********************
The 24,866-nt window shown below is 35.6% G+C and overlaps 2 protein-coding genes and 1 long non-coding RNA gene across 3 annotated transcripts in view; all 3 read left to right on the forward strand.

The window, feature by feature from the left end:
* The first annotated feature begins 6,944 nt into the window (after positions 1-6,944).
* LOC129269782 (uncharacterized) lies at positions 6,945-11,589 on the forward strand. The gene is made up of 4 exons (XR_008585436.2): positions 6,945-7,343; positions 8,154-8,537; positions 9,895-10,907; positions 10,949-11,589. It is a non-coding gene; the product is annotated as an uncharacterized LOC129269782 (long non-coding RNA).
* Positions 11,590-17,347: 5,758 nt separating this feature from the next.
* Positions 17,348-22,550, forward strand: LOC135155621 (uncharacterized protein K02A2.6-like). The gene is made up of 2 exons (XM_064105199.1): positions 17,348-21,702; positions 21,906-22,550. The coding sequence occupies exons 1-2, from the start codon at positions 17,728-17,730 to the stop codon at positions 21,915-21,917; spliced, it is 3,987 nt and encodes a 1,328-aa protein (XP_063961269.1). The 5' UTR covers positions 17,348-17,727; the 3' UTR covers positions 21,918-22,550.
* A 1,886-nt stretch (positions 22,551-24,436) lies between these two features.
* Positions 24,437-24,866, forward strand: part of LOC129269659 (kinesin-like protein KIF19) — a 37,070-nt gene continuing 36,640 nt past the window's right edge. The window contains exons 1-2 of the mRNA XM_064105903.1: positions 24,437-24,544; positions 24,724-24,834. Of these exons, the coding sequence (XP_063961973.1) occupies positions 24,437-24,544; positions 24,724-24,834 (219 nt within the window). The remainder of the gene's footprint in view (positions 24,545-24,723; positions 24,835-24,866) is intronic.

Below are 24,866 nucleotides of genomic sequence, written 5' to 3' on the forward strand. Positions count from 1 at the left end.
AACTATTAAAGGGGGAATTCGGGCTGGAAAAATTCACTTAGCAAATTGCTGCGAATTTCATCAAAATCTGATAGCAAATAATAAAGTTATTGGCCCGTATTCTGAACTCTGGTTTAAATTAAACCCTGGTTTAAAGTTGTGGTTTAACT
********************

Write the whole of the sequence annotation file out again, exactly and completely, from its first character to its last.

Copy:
The 24,866-nt window shown below is 35.6% G+C and overlaps 2 protein-coding genes and 1 long non-coding RNA gene across 3 annotated transcripts in view; all 3 read left to right on the forward strand.

The window, feature by feature from the left end:
* The first annotated feature begins 6,944 nt into the window (after positions 1-6,944).
* LOC129269782 (uncharacterized) lies at positions 6,945-11,589 on the forward strand. The gene is made up of 4 exons (XR_008585436.2): positions 6,945-7,343; positions 8,154-8,537; positions 9,895-10,907; positions 10,949-11,589. It is a non-coding gene; the product is annotated as an uncharacterized LOC129269782 (long non-coding RNA).
* Positions 11,590-17,347: 5,758 nt separating this feature from the next.
* Positions 17,348-22,550, forward strand: LOC135155621 (uncharacterized protein K02A2.6-like). The gene is made up of 2 exons (XM_064105199.1): positions 17,348-21,702; positions 21,906-22,550. The coding sequence occupies exons 1-2, from the start codon at positions 17,728-17,730 to the stop codon at positions 21,915-21,917; spliced, it is 3,987 nt and encodes a 1,328-aa protein (XP_063961269.1). The 5' UTR covers positions 17,348-17,727; the 3' UTR covers positions 21,918-22,550.
* A 1,886-nt stretch (positions 22,551-24,436) lies between these two features.
* Positions 24,437-24,866, forward strand: part of LOC129269659 (kinesin-like protein KIF19) — a 37,070-nt gene continuing 36,640 nt past the window's right edge. The window contains exons 1-2 of the mRNA XM_064105903.1: positions 24,437-24,544; positions 24,724-24,834. Of these exons, the coding sequence (XP_063961973.1) occupies positions 24,437-24,544; positions 24,724-24,834 (219 nt within the window). The remainder of the gene's footprint in view (positions 24,545-24,723; positions 24,835-24,866) is intronic.

Below are 24,866 nucleotides of genomic sequence, written 5' to 3' on the forward strand. Positions count from 1 at the left end.
AACTATTAAAGGGGGAATTCGGGCTGGAAAAATTCACTTAGCAAATTGCTGCGAATTTCATCAAAATCTGATAGCAAATAATAAAGTTATTGGCCCGTATTCTGAACTCTGGTTTAAATTAAACCCTGGTTTAAAGTTGTGGTTTAACT